investors who have used negative gearing as a way to lower their tax burden are
being found out in a depressed market, an expert has said.
According to Small is the New
Big, bearing the brunt of a sudden dip in income, negatively geared investors
are now finding it harder to service their debts, causing many to completely
rethink the make-up of their property portfolios. The current climate has
seen a 37 per cent spike in enquiries about positively geared investment
strategies to the property education company, with concerned investors wanting
to know how to stop the "haemorrhaging”.
"What we are experiencing is a
very confronting ‘perfect storm’ of reduced income and job losses, which is causing fear and panic in the marketplace. It’s something that
Australia has never seen before,” explained Ian Ugarte, co-founder of Small is
the New Big. Mr Ugarte said that a rethink has never been more important for
investors who are experiencing significant financial distress from
circumstances beyond their control, but he advised clients not to sell at
depressed prices if they can avoid it.
Further, Mr Ugarte highlighted that the market is likely to recover quickly as the economy improves
post-lockdown. "Unlike others, I’m feeling positive about the property market
bouncing back, whether it be in the form of a V-shaped recovery in the short
term or a W-shaped recovery should we get a second wave of COVID,” he said.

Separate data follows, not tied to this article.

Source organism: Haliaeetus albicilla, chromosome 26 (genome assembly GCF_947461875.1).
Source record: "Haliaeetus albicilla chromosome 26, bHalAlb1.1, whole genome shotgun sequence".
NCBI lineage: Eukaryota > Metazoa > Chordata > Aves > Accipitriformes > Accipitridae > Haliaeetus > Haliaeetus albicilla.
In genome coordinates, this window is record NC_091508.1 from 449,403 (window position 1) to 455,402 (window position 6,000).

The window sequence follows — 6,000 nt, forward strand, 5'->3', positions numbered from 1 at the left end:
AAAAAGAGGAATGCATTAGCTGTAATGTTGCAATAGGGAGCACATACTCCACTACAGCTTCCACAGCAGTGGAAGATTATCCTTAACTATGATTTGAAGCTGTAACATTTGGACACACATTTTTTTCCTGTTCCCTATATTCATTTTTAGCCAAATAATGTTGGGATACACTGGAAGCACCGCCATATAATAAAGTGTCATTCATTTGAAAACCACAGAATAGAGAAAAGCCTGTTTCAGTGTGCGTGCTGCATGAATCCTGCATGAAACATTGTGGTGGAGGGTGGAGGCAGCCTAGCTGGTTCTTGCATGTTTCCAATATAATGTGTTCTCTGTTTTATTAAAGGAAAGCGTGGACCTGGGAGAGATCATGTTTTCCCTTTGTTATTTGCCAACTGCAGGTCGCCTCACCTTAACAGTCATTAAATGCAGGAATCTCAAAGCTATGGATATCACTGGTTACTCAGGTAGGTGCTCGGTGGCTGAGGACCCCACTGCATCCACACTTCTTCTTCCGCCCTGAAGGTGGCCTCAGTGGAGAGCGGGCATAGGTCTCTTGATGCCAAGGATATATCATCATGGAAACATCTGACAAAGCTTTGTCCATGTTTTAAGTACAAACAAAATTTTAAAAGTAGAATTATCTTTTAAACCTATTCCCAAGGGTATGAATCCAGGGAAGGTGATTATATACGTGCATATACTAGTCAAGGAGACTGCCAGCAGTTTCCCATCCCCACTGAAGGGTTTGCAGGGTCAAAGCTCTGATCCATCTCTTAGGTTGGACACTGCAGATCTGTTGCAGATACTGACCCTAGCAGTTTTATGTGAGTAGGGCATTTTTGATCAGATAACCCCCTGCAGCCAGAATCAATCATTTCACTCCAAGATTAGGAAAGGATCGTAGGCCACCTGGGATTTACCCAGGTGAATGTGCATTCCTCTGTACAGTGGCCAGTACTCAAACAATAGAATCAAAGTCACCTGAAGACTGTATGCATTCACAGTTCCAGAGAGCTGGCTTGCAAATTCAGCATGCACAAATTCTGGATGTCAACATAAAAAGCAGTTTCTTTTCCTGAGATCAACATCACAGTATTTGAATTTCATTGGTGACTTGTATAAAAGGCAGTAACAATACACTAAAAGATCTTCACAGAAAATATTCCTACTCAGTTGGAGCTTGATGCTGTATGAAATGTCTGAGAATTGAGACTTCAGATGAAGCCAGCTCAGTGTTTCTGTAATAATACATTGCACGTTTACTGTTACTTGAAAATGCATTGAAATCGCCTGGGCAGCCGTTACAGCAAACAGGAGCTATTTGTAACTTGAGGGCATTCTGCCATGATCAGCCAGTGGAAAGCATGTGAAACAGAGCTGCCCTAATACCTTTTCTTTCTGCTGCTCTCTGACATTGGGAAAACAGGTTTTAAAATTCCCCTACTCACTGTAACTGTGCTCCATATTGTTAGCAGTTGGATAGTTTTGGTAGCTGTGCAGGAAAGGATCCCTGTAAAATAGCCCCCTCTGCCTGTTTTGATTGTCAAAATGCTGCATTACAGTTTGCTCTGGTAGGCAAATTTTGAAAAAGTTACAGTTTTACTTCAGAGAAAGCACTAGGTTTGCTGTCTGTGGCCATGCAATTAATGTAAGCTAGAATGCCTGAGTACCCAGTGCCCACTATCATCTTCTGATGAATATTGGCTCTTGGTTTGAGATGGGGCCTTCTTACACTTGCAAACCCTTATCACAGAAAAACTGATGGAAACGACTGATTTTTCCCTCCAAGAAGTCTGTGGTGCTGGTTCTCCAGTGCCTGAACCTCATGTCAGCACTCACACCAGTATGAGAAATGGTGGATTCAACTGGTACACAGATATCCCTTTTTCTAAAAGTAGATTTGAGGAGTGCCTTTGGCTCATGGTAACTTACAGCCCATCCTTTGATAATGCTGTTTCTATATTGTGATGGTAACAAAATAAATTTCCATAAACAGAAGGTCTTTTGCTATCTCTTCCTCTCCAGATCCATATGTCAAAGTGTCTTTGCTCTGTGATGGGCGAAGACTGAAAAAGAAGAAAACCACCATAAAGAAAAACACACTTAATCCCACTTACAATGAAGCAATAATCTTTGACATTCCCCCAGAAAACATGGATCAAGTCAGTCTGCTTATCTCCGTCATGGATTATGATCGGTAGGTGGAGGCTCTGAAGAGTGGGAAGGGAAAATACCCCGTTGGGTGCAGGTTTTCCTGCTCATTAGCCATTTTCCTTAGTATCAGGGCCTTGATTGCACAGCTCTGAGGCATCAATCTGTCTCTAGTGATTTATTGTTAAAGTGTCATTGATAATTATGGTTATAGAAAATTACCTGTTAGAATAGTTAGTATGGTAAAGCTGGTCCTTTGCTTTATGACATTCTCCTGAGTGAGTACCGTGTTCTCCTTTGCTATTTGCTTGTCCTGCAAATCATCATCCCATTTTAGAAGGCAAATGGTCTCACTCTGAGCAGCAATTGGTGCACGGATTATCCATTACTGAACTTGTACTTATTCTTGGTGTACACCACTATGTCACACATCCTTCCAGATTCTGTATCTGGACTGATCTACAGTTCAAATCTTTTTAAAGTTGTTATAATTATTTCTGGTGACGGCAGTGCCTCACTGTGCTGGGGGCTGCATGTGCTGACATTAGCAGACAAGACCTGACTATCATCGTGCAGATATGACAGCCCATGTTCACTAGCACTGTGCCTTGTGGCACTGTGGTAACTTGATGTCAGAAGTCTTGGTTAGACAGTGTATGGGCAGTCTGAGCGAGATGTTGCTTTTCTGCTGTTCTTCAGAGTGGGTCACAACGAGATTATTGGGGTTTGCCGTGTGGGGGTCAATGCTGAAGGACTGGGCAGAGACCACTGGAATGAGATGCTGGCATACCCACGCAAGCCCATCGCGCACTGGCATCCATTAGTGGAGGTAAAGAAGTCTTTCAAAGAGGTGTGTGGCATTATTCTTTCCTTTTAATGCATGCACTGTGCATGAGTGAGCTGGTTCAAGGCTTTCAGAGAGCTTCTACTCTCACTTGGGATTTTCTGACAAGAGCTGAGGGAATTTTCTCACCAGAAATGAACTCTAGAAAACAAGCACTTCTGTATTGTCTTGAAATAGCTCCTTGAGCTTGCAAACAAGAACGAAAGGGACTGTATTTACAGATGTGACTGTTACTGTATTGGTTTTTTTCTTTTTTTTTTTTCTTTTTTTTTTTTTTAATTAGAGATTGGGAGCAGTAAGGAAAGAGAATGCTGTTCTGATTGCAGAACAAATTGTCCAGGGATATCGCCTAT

Mr Ugarte explained that the
only way investors can ensure they withstand short-termvolatility hits to
the market is by having positively geared properties.
"Realistically, the only way to
future-proof your investment so you can weather a degree of market volatility
is to make investments that are positively, or at least neutrally, geared,” he
"We’ve helped our clients
convert a negatively geared property into a positively geared one within as
little as 48 hours. "My mission is to make talk of abolishing negative gearing
obsolete by creating a marketplace where investors are able to generate a
positive return on their investment. Even if it’s a small return.
"That way, they’re relying less
on the government to make up the shortfall by way of tax deduction, and they’re
not so vulnerable to market forces when another unexpected fall in cash flow
"Tax deductions suddenly don’t
look as enticing when people are faced with losing their homes,” he concluded.
There will always be some
situations that you may not always be able to predict or protect yourself from,
however, using the RealRenta platform to automatically manage the relationship
will ensure that you have a very clear basis for the arrangement
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Wednesday, 3 June 2020